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American Shorthair Cat Breed

by Long Nguyễn
American Shorthair Cats

Coat

Shorthair

Environment

Apartment, Home or Rural

Disposition

Affectionate, Active, Quiet

Best With

Family with Children

Colors

Standard Solid, Standard, Shaded

Notes

The American Shorthair, a large cat with a muscular cobby body, medium legs and tail, and a round head with a square muzzle and blunt ears, has a short, thick, and smooth coat with a heavy undercoat. The basic cat in the U.S., it is playful, inquisitive and an excellent hunter, adapting well to almost any environment. A composite of those cats brought on the Mayflower and by other early British and French settlers in New England and eastern Canada, the American short-hair has evolved into a hardy breed ideally suited to the New World. Slightly more lithe than its European cousins, the American short-hair is perfectly adapted to the slightly faster rodents found in the American countryside.

American Shorthair Kitten
American Shorthair Kitten

A British Shorthair named Belle (though it was a tom) was imported into the U.S. in 1901 and, through cross-breeding with native American stock, formed the basis for the American Shorthair as a show breed. The first true American Shorthair show cat was Buster Brown, bred in 1904. Originally called simply Shorthairs by contrast with the then only other American breed, the Maine Coon, they were later called Domestic Shorthairs, a name that still clings to the unregistered Heinz~ variety. With its extraordinarily keen hunting instincts, its neat and tidy ways, and its ready adaptability to new environments, this is the quintessential work cat. Many American (or Domestic) Shorthairs may be found earning their keep in all walks of life across the country.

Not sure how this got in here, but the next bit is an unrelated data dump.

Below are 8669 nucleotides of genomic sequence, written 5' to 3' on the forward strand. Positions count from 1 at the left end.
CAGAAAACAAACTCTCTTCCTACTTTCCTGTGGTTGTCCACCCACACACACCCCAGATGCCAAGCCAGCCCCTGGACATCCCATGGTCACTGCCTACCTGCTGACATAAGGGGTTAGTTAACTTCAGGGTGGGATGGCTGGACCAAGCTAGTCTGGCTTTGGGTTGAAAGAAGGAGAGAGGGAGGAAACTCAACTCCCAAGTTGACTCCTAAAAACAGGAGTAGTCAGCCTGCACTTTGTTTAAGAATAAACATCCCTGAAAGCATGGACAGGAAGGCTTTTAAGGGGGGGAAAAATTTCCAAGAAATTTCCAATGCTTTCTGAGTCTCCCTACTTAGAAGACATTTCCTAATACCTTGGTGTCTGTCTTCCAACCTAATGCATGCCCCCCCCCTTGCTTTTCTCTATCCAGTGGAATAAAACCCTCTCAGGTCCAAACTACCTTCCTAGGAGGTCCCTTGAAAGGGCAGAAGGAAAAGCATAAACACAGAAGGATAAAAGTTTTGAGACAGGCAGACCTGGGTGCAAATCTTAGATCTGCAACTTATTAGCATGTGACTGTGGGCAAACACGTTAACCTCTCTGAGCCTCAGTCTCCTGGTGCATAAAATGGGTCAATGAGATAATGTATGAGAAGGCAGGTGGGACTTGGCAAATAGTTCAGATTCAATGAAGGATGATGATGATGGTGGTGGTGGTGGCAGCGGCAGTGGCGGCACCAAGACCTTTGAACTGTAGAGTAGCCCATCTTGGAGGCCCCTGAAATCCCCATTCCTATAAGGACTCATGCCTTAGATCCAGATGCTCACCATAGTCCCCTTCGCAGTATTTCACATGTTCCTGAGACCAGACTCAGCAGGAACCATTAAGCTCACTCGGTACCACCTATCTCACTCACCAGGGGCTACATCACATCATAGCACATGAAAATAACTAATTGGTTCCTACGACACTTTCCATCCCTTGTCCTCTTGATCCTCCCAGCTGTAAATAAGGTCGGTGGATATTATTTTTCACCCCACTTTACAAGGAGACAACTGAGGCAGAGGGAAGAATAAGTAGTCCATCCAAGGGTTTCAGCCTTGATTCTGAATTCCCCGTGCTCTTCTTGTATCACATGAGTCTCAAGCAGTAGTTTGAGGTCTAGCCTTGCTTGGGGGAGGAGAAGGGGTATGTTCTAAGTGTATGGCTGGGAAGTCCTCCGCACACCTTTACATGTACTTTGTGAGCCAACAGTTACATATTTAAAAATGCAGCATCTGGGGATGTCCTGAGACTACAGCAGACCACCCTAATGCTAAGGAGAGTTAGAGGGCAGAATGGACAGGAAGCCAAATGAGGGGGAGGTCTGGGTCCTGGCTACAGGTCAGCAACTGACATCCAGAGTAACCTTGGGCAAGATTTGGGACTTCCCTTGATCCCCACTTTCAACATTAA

Besides the obvious farm cat and ship’s cat, working cats are to be found in such diverse places as firehouses, police stations, hardware stores, and libraries: anywhere the mouse or rat might decide to make his home. Such working cats are not really cats in the sense of this book, but are beloved and contributing members of their firms. With its short-but-thick coat, the American Shorthair can cope with all but the most extreme of weather, and is often found happily roaming outside in conditions that would frighten a brass monkey. Being a naturally peaceful and loving breed, tolerant of abuse at the hands of small children, it makes the ideal all-around cat.

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